Family Wealth blog

Eclipses and Investing

A total solar eclipse is wearing eclipse glasses that reflect eclipses and dollar signs. The title reads Eclipses and Investing.

A few days from now a total solar eclipse will work its way from Texas to Maine.1 When you think of it, this eclipse serves as an excellent reminder of certain aspects of financial planning. Some have to do with thinking in longer time periods. Others have to do with ignoring rare, short-term attractions that everyone else seems to find irresistible—but can be quite dangerous.

Understanding Eclipses

A total solar eclipse occurs when the moon passes between the Earth and the sun, completely blocking the sun’s light for what always seems to last longer than it actually does. After this 2024 eclipse, the next total solar eclipse visible in the United States won’t occur until August 12, 2045.2 If you manage to view this current eclipse—wearing those safe but unfashionable eclipse glasses, of course—you may be inspired to go to Iceland or Spain for the next one, appearing on August 12, 2026.3

There’s a reason total eclipses are rare. Even if all the planets don’t need to align, the earth, moon, and sun actually do. And even then, it’s still mostly about your perspective, or where you happen to be at the time. This is one similarity to investing and financial planning. Larger market forces and the performance of publicly traded companies are beyond your control as an investor, but your decisions will always have the biggest impact on whether you make the most of what’s happening in the world.

Predicting Eclipses: Easier Than Timing Markets

Much like the predictable path of an eclipse, certain aspects of our financial lives are within our understanding. Long-term planning, regular savings, and prudent investments are the building blocks of a secure financial future, ensuring that we’re prepared for both expected and unexpected events. Trying to time the markets is, however, a misguided and predictably futile attempt to maximize returns.

An individual investor should expect better results from trying to reschedule the next eclipse than from betting on short-term stock or market swings. Long-term investors understand that markets are volatile from day to day and sometimes month to month, but not over the span of years.

Bear Market Darkness

A bear market, characterized by falling stock prices and pessimism, can feel like the total darkness of an eclipse. The term “doom and gloom” often accompanies talk of bear markets. But just as the darkness of an eclipse is temporary, bear markets are typically followed by recovery and growth. By maintaining a long-term perspective and not reacting impulsively to market downturns, investors can weather these storms and emerge stronger on the other side.

Long-term investing requires people to be adaptable, resilient, and prepared. Having a strong position of cash savings and a carefully managed portfolio helps navigate through these periods of uncertainty without taking focus off the overall goals of, for example, retirement planning.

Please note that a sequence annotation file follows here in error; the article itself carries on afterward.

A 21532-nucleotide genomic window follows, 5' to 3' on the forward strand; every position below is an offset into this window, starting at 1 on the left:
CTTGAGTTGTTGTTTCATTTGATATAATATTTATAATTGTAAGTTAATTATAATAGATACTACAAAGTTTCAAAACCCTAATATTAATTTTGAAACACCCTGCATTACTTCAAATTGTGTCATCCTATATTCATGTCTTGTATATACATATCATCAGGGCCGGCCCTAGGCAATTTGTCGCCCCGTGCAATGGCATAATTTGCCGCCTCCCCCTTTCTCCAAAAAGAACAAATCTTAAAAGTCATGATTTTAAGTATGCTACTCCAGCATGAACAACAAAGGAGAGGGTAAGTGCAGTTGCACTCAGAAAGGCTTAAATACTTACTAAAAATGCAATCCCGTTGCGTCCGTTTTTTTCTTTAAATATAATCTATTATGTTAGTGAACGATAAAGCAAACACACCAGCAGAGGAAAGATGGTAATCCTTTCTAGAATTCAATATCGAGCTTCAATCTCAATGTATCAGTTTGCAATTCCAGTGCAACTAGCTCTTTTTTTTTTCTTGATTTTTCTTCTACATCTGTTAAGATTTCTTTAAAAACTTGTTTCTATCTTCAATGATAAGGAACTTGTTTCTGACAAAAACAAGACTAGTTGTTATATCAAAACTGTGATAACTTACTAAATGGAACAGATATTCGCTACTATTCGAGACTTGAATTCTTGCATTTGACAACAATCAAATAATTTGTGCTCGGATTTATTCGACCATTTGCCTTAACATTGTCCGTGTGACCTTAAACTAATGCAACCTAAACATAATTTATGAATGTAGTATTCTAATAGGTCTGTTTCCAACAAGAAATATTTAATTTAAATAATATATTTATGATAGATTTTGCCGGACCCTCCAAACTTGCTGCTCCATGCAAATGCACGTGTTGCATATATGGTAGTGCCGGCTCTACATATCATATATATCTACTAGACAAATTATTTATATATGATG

Don't Stare at Shiny Objects

Just as special glasses are needed to safely view an eclipse,4 wise financial planning helps us avoid the dangers of speculative investments. The allure of quick gains from day trading or trendy investments—sometimes referred to as “shiny objects”—can be as tempting as looking directly at an eclipse without protection. However, a well-thought-out investment plan acts as a safeguard, guiding us towards steady, long-term growth and away from the fleeting dazzle of high-risk ventures.

The Takeaway

The experience of a total solar eclipse has been described by many as awe-inspiring. Whether or not you’re in the path of this eclipse, let it serve as a reminder to embrace the journey of financial planning with preparation and positivity. By planning for both the predictable and the unexpected, you can be confident that you’re prepared for whatever lies ahead. And just as wearing safety glasses is essential to experiencing an eclipse, always consider the benefits of working with your financial advisor as you manage your family’s wealth.






Disclosure: This information is for educational and informative purposes and shall not be considered a specific recommendation. Readers are advised to speak with their advisor at JL Bainbridge to determine their specific recommendations that meet their investment objectives and to review their portfolios. The material being provided is thought to be accurate. However, the information is compiled from multiple resources and may become outdated or otherwise rendered incorrect by new research or corrections without notice. J.L. Bainbridge & Co., Inc., is not a broker dealer and does not offer tax or legal advice. Please consult your tax or legal advisor for assistance regarding your individual situation. It should neither be assumed that future results will be as profitable or that a loss could not be incurred. For more information related to our firm, please see our disclosure brochures at and

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